BayernLB continued to reduce those activities defined as non-core business in the reporting period. The loans and securities portfolio pooled in the “Restructuring Unit” was trimmed further in the first quarter, as risk assets in the internal restructuring unit shrank by EUR 1.2 billion to EUR 10.3 billion. For example, in January, the remaining Greek government bonds held by Group subsidiaries DKB and LBLux were sold, as had already been reported in the 2011 Annual Report. However, this had no significant negative impact on first quarter results. The IFRS carrying amount of all the BayernLB Group's exposures to central governments in the European Economic and Monetary Union particularly affected by the debt crisis was EUR 472 million as per reference date. Moreover, BayernLB continued to streamline its investment portfolio. In March, DKB sold DKB Immobilien AG which contained its residential property portfolio and in April MKB sold its Romanian subsidiary Nextebank.
In Q1 2012, BayernLB achieved net interest income of EUR 428 million. However, at Group level, it remained below the year-before figure of EUR 479 million, partly due to the major drop in net interest income at MKB.
Credit risk provisions as at 31 March 2012 were EUR -53 million, largely unchanged on last year's low EUR -49 million. Overall it must be taken into account that due to the value adjustment period, credit risk provisions in the first quarter are usually below the pro rata value of the full year.
Net commission income climbed 10.4 percent on the previous-year period to EUR 64 million. This resulted particularly from maturity of a bond issued by BayernLB in 2009, originally for EUR 5 billion, which was guaranteed by the German Financial Market Stabilisation Fund (SoFFin). This resulted in a permanent reduction in commission expenses.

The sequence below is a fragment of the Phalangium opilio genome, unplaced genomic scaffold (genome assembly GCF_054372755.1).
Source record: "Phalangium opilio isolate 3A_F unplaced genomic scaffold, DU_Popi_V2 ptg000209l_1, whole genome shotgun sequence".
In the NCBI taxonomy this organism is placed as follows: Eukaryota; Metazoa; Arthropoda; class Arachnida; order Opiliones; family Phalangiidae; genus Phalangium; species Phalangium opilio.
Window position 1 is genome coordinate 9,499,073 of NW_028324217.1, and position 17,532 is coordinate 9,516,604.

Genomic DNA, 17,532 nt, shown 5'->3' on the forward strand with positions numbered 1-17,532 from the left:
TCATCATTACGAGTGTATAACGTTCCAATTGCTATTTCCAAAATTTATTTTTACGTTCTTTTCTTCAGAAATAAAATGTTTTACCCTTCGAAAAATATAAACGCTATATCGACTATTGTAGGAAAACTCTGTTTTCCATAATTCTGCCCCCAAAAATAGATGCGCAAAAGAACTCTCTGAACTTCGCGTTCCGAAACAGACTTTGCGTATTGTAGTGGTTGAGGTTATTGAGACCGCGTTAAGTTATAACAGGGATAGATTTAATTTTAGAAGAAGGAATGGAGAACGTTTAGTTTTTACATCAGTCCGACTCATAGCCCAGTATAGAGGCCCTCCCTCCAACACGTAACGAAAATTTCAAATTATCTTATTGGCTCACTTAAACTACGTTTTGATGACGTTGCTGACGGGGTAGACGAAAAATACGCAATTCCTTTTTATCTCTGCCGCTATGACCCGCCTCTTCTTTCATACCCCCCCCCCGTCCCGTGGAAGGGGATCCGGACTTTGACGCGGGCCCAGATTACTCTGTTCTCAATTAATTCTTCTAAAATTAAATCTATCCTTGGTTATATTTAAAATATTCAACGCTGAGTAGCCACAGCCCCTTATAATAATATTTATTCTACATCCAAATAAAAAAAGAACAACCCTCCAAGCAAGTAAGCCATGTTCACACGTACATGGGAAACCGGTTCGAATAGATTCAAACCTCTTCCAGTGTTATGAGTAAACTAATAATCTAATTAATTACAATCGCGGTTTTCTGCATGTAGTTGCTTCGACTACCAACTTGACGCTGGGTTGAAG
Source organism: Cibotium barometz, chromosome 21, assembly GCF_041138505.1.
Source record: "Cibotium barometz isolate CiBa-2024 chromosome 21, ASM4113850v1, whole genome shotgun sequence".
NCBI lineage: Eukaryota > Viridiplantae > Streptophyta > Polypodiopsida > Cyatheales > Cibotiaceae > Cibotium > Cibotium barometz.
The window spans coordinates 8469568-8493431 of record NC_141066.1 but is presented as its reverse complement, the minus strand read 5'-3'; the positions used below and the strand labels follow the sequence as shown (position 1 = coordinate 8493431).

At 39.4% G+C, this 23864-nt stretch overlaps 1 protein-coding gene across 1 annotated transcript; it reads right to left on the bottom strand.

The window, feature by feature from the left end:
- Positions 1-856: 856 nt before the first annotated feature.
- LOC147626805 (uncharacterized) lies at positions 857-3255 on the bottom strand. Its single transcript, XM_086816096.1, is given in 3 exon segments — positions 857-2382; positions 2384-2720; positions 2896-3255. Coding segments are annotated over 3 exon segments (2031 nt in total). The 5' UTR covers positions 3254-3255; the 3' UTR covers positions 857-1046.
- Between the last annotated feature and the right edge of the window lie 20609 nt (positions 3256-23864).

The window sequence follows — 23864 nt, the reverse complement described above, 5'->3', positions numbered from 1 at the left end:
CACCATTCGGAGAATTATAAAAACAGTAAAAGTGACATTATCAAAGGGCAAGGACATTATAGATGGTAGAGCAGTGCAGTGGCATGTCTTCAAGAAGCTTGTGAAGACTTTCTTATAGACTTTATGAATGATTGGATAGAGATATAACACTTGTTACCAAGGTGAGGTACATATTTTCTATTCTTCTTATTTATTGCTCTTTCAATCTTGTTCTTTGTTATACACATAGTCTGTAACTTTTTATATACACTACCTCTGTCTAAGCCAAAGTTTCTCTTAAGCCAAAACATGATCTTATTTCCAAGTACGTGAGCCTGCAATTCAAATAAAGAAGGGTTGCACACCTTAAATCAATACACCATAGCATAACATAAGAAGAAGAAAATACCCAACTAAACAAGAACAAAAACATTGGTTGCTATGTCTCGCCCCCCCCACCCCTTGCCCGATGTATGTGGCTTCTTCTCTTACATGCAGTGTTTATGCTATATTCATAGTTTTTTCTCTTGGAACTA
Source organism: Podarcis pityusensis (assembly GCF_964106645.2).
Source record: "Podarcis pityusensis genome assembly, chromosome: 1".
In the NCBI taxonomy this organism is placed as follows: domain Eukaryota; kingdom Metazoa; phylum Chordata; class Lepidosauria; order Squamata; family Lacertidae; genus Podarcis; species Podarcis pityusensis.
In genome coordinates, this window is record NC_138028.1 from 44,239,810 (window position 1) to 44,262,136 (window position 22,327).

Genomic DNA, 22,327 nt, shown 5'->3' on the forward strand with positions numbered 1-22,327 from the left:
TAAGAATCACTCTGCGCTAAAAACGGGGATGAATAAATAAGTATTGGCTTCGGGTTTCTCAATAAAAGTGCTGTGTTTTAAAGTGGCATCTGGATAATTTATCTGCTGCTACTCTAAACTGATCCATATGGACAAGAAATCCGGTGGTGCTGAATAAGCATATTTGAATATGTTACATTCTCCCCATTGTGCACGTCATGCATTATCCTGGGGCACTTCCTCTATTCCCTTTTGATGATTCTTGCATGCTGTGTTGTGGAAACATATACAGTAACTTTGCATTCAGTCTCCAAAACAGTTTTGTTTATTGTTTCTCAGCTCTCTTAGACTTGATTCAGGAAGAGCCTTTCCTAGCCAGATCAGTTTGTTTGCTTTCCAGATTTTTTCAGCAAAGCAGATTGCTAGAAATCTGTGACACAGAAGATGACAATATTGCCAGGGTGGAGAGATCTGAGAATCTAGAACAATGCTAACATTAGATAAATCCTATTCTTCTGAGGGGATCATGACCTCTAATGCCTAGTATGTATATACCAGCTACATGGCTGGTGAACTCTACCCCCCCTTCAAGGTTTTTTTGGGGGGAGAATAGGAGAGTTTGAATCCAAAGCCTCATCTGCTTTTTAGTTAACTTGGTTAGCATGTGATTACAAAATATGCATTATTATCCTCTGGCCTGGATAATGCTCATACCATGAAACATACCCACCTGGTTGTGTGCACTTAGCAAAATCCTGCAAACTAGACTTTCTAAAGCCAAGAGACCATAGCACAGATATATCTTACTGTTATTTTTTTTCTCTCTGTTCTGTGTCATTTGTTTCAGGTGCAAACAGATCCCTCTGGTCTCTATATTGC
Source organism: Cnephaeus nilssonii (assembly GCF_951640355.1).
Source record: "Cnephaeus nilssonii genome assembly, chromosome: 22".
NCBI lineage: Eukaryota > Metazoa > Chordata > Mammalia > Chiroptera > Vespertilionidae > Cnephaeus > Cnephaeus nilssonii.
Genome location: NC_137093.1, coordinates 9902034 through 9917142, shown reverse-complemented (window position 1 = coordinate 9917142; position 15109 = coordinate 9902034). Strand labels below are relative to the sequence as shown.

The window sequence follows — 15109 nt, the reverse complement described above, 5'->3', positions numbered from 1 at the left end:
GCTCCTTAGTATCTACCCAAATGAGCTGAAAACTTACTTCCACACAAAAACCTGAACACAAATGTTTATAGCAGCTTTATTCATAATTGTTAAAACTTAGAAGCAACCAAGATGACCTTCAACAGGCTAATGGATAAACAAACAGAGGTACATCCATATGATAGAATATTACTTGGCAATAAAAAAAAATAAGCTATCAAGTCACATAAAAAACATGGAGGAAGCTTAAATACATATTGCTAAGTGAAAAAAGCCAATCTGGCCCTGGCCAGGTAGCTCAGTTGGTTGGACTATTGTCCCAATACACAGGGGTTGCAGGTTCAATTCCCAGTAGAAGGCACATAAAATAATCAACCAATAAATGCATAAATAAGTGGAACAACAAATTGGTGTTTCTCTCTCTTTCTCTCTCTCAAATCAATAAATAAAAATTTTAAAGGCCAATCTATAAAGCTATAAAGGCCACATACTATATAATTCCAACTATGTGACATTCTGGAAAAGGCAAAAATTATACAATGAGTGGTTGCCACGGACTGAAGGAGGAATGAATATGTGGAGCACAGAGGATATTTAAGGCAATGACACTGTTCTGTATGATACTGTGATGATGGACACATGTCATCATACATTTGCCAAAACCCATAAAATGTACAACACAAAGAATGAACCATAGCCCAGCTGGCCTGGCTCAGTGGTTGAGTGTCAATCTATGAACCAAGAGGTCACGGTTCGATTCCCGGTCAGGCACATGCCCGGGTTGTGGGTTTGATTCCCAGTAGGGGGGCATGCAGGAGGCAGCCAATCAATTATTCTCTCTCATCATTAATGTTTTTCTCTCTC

Gains or losses on fair value measurement – including gains or losses on hedge accounting – amounted to EUR 11 million in the first quarter (Q1 2011: EUR 96 million). This includes valuation markdowns totalling EUR -202 million from cross currency swaps and the revaluation of BayernLB's own liabilities. This was offset partly by positive customer margins of EUR 53 million (Q1 2011: EUR 35 million).
Gains or losses on financial investments were nearly flat at EUR 4 million (Q1 2011: EUR -45 million).
Administrative expenses amounted to EUR -354 million, which was 2.4 percent less than the previous year period.
Other income and expenses includes, for example, the earnings from the BayernLB Group's real estate activities. In Q1 2012 this totalled EUR 12 million (Q1 2011: EUR 37 million).
The expenses for bank levies item was EUR -54 million (Q1 2011: EUR -70 million).
Balance sheet and key figures
Total assets fell by 1.5 percent to EUR 304.6 billion in the first three months of 2012. A significant contribution to this came from the EUR 6.1 billion decline in assets held for trading to EUR 42.5 billion. Loans to domestic customers, on the other hand, rose slightly by 0.2 percent to EUR 115.9 billion.